Tuesday I was on the Bay bus when a middle aged, Middle Eastern woman got on. She had her son in a stroller. He was maybe 3 and a half, he looked mixed with a poof of curly hair and dark skin and eyes. He was striking so I noticed him instantly. I also noticed that this woman was holding up the entire bus because she was trying to help her son put the ticket in. She was trying to lift the stroller and then eventually lift him all the while he was making a huge fuss. There were people lined up outside the bus and finally in frustration the driver yelled ‘get on’!
She sat at the front, close to me. I was watching them as the son’s behaviour was escalating. His fussing turned to yelling and finally he reached over and hit his mom 3 or 4 times. I felt this knot in my stomach and I was fascinated that the mom didn’t even react. In a very gentle, imploring voice she said “be good honey, we will be home soon”. The son’s eyes narrowed and he said “we never go anywhere” and then he hit his mom 3 or 4 more times.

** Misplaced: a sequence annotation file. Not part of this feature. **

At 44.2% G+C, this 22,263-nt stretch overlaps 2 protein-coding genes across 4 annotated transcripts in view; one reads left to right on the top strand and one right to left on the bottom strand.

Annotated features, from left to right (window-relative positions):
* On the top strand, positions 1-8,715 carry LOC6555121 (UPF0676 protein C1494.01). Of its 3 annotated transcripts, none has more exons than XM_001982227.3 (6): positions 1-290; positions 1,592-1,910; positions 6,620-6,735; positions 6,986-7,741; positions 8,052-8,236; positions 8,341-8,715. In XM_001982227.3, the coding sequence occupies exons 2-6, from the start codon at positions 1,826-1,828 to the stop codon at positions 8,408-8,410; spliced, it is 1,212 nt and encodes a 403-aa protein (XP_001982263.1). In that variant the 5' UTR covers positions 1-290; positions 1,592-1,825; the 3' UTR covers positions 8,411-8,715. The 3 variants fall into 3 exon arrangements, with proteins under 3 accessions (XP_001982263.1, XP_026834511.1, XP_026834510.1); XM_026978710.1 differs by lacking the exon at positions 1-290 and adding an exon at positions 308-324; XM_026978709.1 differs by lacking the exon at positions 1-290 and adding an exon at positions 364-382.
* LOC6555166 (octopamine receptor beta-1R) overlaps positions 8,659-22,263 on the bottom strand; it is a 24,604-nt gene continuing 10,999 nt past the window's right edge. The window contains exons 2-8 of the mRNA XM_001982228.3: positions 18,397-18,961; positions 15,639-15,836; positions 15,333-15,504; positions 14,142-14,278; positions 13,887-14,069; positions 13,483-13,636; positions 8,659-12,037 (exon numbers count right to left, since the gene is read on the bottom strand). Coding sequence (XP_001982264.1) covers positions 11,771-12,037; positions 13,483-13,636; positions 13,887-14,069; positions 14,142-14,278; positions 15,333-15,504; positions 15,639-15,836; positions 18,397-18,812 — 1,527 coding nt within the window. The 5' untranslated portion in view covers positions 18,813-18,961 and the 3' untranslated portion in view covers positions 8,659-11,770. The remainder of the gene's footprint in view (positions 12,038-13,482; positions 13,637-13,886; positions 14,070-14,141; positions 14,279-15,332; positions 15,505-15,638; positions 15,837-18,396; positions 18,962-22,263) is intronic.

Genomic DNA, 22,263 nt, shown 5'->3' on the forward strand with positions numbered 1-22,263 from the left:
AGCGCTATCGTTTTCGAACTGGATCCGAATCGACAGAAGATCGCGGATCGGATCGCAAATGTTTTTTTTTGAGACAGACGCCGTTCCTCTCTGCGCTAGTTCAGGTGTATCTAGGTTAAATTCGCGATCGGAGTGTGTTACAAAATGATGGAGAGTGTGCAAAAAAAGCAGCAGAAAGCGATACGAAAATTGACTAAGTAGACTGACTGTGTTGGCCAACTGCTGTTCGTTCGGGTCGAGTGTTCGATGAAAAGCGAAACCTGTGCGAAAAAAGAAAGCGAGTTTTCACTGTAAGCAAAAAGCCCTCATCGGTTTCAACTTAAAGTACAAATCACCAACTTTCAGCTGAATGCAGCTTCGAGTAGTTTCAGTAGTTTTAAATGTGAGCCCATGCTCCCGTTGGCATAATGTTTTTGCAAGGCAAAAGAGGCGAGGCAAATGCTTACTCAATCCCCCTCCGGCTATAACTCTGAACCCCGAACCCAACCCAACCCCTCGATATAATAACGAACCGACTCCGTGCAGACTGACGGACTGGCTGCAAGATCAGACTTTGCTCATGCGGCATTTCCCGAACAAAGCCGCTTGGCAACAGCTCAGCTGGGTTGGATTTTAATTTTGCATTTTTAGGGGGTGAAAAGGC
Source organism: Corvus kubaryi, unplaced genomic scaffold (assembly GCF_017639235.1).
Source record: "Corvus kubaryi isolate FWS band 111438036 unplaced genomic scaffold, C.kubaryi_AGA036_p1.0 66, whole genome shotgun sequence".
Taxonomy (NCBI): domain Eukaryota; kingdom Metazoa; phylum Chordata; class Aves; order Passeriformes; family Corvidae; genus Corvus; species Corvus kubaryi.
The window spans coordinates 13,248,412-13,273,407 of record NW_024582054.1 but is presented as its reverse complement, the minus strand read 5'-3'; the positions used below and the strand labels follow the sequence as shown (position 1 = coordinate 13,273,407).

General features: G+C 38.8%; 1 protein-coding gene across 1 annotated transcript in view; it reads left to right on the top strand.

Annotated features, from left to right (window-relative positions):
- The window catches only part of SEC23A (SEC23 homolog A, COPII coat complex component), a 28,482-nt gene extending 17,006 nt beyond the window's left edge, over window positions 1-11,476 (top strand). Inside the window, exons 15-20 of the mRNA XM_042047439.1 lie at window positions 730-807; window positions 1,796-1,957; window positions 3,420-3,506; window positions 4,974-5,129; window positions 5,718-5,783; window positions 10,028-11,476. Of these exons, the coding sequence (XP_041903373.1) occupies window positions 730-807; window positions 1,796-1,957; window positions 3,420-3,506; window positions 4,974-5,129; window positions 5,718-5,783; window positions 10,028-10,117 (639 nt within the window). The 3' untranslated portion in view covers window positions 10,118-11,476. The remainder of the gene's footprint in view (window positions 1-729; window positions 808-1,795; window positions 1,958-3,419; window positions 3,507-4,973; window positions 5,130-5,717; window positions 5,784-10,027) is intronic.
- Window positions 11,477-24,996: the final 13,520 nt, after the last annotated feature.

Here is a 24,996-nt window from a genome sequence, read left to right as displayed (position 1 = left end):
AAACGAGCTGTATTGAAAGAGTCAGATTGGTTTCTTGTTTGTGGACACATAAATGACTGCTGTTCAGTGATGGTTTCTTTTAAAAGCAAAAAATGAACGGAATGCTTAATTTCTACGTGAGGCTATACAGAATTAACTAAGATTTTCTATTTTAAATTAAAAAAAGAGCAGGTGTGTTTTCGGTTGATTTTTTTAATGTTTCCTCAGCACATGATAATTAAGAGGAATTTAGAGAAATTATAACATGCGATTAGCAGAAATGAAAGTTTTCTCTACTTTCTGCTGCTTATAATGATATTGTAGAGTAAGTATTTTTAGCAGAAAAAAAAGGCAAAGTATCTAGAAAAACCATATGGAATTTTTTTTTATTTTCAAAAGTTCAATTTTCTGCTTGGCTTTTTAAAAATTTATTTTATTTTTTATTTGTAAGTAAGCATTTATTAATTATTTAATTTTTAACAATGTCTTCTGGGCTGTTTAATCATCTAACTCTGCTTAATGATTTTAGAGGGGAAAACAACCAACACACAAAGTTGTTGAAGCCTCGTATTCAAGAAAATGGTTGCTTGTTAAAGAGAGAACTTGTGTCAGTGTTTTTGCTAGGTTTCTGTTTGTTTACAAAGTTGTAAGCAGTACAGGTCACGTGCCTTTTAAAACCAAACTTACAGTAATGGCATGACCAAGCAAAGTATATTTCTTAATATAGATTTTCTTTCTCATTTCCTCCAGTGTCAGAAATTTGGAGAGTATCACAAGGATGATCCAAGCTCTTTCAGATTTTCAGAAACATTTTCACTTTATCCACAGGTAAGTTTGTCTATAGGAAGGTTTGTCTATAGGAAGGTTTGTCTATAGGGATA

I felt myself move towards them and then I sat back down. I was quickly debating what to say or do… torn… when he raised his hand to hit her again, I said “do not hit your mom’. Both the boy and the mom stared at me without saying a word. It was my stop and I had to get off but I felt so anxious and this image stayed with me all evening. I wanted to say more. I wanted to stare into the boys eyes and tell him he should respect his mother but more than that, I wanted to tell the mother that if she let her young son hit her and disrespect her now, that one day it would be no surprise when he was bullying a kid at school, or beating his girlfriend because she was late. But I didn’t.
I was in that ugly spot of wanting to do something and at the same time, not wanting to chastise another mother for her parenting… because truly, I don’t know her life. Maybe her husband beats her nightly and her son has learned this… maybe she’s raising her son in a culture where boys are superior and it’s all she knows… or maybe that’s what she watched her mother go through.